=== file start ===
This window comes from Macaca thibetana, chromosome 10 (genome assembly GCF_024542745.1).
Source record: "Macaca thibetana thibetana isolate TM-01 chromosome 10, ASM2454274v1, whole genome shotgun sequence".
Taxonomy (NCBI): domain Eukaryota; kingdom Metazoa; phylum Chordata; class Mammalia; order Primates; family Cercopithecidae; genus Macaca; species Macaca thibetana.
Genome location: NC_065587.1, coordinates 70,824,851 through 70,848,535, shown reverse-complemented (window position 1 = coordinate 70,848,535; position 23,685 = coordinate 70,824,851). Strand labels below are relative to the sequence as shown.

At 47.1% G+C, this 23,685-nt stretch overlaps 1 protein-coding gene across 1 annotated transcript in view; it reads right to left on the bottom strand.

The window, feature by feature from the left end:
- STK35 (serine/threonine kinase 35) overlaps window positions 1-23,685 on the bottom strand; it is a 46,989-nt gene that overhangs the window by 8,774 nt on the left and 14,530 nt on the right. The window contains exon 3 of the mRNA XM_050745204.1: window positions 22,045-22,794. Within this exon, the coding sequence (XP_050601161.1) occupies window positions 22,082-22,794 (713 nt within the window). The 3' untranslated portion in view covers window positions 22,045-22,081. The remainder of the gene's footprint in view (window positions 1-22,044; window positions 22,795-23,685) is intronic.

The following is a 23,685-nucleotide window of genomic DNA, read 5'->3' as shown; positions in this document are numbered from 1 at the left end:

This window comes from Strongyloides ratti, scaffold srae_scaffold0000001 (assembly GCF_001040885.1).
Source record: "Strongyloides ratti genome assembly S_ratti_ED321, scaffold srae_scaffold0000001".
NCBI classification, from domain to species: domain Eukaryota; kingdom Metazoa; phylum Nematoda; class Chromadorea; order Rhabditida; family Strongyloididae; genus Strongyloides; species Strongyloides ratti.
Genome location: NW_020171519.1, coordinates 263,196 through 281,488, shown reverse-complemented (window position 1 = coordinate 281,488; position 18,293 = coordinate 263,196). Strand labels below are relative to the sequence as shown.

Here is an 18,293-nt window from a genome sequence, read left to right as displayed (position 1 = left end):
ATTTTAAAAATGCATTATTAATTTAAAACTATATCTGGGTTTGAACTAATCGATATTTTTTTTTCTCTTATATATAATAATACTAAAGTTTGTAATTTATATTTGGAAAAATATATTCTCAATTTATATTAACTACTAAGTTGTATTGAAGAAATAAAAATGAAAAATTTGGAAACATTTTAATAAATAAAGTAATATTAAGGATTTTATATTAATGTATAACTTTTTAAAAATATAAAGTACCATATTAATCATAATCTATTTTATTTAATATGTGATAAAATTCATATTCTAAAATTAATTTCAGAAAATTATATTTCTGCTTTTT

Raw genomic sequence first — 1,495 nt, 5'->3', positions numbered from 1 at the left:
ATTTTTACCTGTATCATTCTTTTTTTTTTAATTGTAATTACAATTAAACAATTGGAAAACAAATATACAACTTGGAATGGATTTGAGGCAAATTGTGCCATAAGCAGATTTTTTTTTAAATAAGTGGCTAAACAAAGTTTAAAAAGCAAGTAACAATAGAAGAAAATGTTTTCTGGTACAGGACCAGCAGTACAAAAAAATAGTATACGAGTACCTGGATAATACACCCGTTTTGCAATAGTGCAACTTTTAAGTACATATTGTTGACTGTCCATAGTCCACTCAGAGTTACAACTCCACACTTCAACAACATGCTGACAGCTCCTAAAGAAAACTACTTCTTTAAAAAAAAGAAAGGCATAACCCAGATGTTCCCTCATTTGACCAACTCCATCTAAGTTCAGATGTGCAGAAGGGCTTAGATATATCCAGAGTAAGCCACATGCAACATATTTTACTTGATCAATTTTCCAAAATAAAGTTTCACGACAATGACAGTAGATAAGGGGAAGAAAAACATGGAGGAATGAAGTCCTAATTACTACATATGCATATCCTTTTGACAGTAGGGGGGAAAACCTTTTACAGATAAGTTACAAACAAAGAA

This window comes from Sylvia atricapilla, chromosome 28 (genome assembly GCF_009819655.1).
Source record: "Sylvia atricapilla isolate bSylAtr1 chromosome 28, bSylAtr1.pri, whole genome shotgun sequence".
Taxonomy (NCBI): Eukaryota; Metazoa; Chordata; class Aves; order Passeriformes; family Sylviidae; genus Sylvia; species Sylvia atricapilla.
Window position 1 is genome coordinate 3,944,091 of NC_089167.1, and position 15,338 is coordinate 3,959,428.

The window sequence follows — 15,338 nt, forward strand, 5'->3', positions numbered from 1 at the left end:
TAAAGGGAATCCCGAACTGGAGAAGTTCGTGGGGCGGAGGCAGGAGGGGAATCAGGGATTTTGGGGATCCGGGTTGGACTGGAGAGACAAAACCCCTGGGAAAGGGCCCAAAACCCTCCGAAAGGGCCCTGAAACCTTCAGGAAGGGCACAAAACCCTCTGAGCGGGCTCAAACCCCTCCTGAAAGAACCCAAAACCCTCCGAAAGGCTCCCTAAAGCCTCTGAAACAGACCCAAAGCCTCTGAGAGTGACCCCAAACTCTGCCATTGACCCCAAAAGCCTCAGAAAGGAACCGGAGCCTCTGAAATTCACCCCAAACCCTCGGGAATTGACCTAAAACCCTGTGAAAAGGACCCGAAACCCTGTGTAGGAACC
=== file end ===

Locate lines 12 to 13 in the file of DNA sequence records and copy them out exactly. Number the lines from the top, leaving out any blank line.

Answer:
Genome location: NW_020171519.1, coordinates 263,196 through 281,488, shown reverse-complemented (window position 1 = coordinate 281,488; position 18,293 = coordinate 263,196). Strand labels below are relative to the sequence as shown.

Here is an 18,293-nt window from a genome sequence, read left to right as displayed (position 1 = left end):